Private Equity firms have seen this coming for months. They’re positioning themselves for it. In April, Leon Black, CEO of Apollo Global Management, explained it this way to an incredulous world: “We’re selling everything that’s not nailed down.”
At the time, there were rumors that the Fed would start tapering its $85-billion-a-month bond purchase program. It would cause bloodletting in the bond market, raise interest rates, and wreak havoc with the highly leveraged companies that PE firms have in their portfolios. The Fed’s purposeful cacophony has been getting louder. Goldman Sachs, the all-important factor in this, just gave the Fed the official go-ahead: Goldman economist Kris Dawsey predicted that tapering would start in September, and bond purchases would end by mid-2014. By which time the Fed’s balance sheet will have swollen to $4 trillion.
Yup, I know.
Alas, PE firms have trouble selling “everything that isn’t nailed down.” Their portfolio companies, unlike shares of publicly traded companies, can’t be sold with the click of a mouse. For them, it’s a drawn-out process. A good buyer would be a publically traded corporation that prints its own money via its stock and doesn’t mind using its inflated shares to pay an inflated price. Even better is an IPO. It reaches the best buyer of them all, the unsuspecting public. After some well-orchestrated hoopla, the stock would be slither into various mutual funds, and the ultimate owners would have no idea they’d own it. PE firms have been scrambling to sell whatever they can that way.
But there is a quicker way to extract a big chunk of money – and shift the risk to someone else: have the portfolio company issue a pile of debt and then pay a dividend to the PE firm. It increases the leverage of the already highly leveraged portfolio company. Interest costs soar. So does the already significant risk of default. The company doesn’t take on the debt to improve processes, develop new products, conquer new markets, or build a new plant. The money is simply sucked out.
These recapitalizations, as they’re called euphemistically, set a phenomenal record in 2012: companies owned by PE firms sold $64.2 billion in bonds that were used as private-equity payouts, the Wall Street Journal reported. That was nearly double the amount sold in 2011. During the financial crisis, this sort of thing fizzled. But in 2006, during the LBO craze – including the largest LBO ever, the $48 billion buyout of TXU, which went bankrupt earlier this year – bonds issued for payouts peaked at $30 billion. Less than half of last year’s total.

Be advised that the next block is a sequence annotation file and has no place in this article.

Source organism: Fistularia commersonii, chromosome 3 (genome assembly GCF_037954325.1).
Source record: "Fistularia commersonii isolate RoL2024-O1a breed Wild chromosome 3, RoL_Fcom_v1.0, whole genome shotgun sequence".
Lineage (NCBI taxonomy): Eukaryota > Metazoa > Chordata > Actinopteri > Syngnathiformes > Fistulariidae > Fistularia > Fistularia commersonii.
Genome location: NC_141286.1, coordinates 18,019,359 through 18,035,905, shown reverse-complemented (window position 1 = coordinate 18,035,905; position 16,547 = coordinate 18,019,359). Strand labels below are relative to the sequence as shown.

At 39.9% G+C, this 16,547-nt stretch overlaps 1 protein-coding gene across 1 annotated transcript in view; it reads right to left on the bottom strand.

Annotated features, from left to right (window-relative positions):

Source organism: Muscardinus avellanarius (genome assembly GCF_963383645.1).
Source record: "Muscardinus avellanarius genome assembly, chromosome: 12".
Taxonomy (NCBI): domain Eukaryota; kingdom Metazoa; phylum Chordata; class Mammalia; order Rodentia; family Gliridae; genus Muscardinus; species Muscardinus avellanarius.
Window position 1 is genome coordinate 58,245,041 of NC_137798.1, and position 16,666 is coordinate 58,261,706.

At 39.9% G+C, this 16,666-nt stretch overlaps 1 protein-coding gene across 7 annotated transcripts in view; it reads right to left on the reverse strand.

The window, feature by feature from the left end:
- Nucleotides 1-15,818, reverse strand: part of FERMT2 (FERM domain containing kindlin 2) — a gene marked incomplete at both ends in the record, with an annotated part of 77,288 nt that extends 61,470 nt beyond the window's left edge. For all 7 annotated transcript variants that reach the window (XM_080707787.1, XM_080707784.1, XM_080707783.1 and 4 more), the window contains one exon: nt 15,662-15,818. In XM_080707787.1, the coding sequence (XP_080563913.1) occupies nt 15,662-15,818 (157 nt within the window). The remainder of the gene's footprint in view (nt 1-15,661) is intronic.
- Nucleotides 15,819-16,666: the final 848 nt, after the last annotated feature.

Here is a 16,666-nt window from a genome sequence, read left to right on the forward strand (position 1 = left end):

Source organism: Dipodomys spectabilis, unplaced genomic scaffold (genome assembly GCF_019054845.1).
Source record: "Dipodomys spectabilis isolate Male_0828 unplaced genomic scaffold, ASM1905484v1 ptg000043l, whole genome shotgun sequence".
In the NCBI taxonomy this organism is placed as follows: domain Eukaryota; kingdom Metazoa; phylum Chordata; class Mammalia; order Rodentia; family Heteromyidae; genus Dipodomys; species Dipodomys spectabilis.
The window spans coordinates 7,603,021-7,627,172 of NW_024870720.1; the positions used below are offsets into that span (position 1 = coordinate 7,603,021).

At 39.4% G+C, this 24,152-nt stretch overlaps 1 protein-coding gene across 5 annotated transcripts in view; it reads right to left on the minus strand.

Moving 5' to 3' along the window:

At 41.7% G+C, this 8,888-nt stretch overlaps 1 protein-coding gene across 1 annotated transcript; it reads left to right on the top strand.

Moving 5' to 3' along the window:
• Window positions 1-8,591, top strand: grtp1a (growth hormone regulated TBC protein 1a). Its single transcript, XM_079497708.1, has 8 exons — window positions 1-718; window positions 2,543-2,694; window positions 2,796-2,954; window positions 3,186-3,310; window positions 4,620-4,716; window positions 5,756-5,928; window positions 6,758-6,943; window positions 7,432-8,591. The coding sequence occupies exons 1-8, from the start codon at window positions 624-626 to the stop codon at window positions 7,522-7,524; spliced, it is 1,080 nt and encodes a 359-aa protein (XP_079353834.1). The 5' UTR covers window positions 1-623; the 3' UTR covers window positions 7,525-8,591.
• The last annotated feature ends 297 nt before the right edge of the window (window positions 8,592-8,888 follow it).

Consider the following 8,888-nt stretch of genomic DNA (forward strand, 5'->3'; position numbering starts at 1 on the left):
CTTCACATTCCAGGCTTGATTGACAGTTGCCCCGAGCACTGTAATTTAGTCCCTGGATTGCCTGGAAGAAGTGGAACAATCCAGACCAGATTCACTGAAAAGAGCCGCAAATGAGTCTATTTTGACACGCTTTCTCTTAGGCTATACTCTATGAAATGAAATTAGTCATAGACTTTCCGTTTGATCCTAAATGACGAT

So far this year, $47.5 billion in PE payout bonds have been sold – 62% more than at the same time in 2012. And yet, In May and June, bond markets swooned when they temporarily came to grips with the possibility that the Fed’s money-printing and bond-buying binge wouldn’t last forever. Junk bonds got slammed and yields soared.
So in July, the Fed altered the tones of its cacophony with Chairman Bernanke’s wishy-washy backtracking on his May speech that had so rattled the markets. Or maybe it was just selling fatigue. At any rate, the pendulum swung back and reversed part of the damage on the ancient financial principle that nothing goes to hell in a straight line.
PE firms jumped into the lull. Historically, only 14% of the bonds that their portfolio companies sell are for payouts. They’re nauseatingly risky, and turned-off investors demand very high yields. Hence, they’re not that common. In July, that ratio was 60%.
And yields have been dropping! In 2012, the average interest rate on bonds sold for payouts was 9.8%, already low, considering the risks. The average so far this year dropped to 8.2%. Then came the buying panic of July.
PE firms BC Partners and Silverlake “noticed the shift and pounced, according to people familiar with the matter,” writes the Wall Street Journal. Their portfolio company MultiPlan sold $750 million of the riskiest kind of junk bonds in the universe, those with a “pay in kind toggle.” The PIK toggle would give the company the right to forgo making interest payments if it ran out of money; they’d be added to the principle. Investors would receive no yield, and the amount owed would grow. A horrible deal. PIK toggle bonds that fund payouts normally carry a big-fat interest rate to motivate investors.
But not in July. To fund a dividend of $838-million, MultiPlan sold $750 million in bonds with an interest rate of 8.375%. Then Michaels Stores, owned by Blackstone and Bain, sold $700 million in PIK toggle bonds to pay an $800 million dividend. The interest rate? 7.5%. Ha, not to be outdone, IMS Health sold $750 million in payout PIK toggle bonds, at 7.375%.
Frantic yield investors, such as insurance companies or pension funds whose models assume predictable returns of 6% or 7% or more, when high-quality bonds yield 3% or less, or even run-of-the-mill bond funds, they are all desperately chasing the yield that the Fed, in its infinite wisdom, has deprived them of, and so they take on risks, any risks, to continue, at least for a little while, the epic feeding frenzy. They’re loading up their balance sheets with time bombs at the worst possible time. Someone will end up holding the bag, but it’s not going to be the PE funds that received the cash.
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